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Reward and Decision Making

開催日 2014/9/12
時間 14:00 - 15:00
会場 Poster / Exhibition(Event Hall B)

Investigation of action-dependent state prediction in the mouse parietal cortex with two-photon microscopy

  • P2-226
  • 船水 章大 / Akihiro Funamizu:1 Kuhn Bernd / Bernd Kuhn:1 銅谷 賢治 / Kenji Doya:1 
  • 1:沖縄科学技術大学院大学 / Okinawa Inst Sci Tech, Okinawa, Japan 

Model-based decision making requires representation of predicted states that are updated by action-dependent state transition models. To investigate their neural implementation, we conducted a virtual sound navigation task with mice and recorded the neuronal activities of posterior parietal cortex (PPC) with 2-photon microscopy.
A mouse was head restrained for 2-photon imaging and maneuvered a spherical treadmill. 12 speakers around the treadmill provided a virtual sound environment. The direction and the amplitude of sound pulses emulated the location of the sound source, which was moved according to the mouse's locomotion on the treadmill. When the mouse reached the sound source and licked a spout, it got a water reward. The task consisted of two conditions: continuous condition in which the guiding sound was presented continuously and intermittent condition in which the sound was presented intermittently.
In both conditions, mice increased the licking as they approached the sound source. This indicates that (i) mice recognized the sound-source position in the virtual environment and (ii) they predicted the reward given at the sound source. In the intermittent condition, the anticipatory licking was increased even when the sound was omitted, suggesting that mice updated the predicted sound-source position without auditory feedback based on their own actions.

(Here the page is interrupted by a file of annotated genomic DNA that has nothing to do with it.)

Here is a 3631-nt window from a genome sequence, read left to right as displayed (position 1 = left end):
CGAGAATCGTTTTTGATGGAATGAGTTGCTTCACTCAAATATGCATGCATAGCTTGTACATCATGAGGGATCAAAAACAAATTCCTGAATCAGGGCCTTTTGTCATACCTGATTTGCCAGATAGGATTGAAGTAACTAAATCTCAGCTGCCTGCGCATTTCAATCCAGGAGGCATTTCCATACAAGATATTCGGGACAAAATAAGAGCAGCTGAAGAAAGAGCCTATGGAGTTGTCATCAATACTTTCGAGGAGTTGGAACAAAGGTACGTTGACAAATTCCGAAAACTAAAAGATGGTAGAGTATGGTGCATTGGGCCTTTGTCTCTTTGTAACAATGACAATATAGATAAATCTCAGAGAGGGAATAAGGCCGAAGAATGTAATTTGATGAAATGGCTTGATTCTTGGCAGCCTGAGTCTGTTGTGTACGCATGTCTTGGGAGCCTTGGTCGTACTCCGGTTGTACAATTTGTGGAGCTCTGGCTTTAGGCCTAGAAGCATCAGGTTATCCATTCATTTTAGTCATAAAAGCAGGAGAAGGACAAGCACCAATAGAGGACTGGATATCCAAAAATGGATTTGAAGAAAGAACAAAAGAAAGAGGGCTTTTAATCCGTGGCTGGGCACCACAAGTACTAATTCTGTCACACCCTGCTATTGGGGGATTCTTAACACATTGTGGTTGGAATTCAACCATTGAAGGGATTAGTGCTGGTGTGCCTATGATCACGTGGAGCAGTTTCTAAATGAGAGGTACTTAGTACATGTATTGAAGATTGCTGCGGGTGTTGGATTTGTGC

We optically recorded calcium transients of layer 2/3 neurons in the PPC with the genetically encoded indicator GCaMP6f transfected by AAV. From the population activities, we decoded the distance to the sound source by the least absolute shrinkage and selection operator (LASSO). The decoder trained with the data in continuous condition could successfully decode the sound-source distance during no-sound periods in intermittent condition. We also trained a decoder of time to reach the sound source and found that the PPC neurons better represented the distance than the timing. LASSO extracted the relevant neurons for distance coding; the neurons were homogeneously distributed in the PPC. These results suggest that the PPC neurons represent and update the distance of sound source not only from present auditory inputs but also by dynamic update of the estimate using an action-dependent state transition model.

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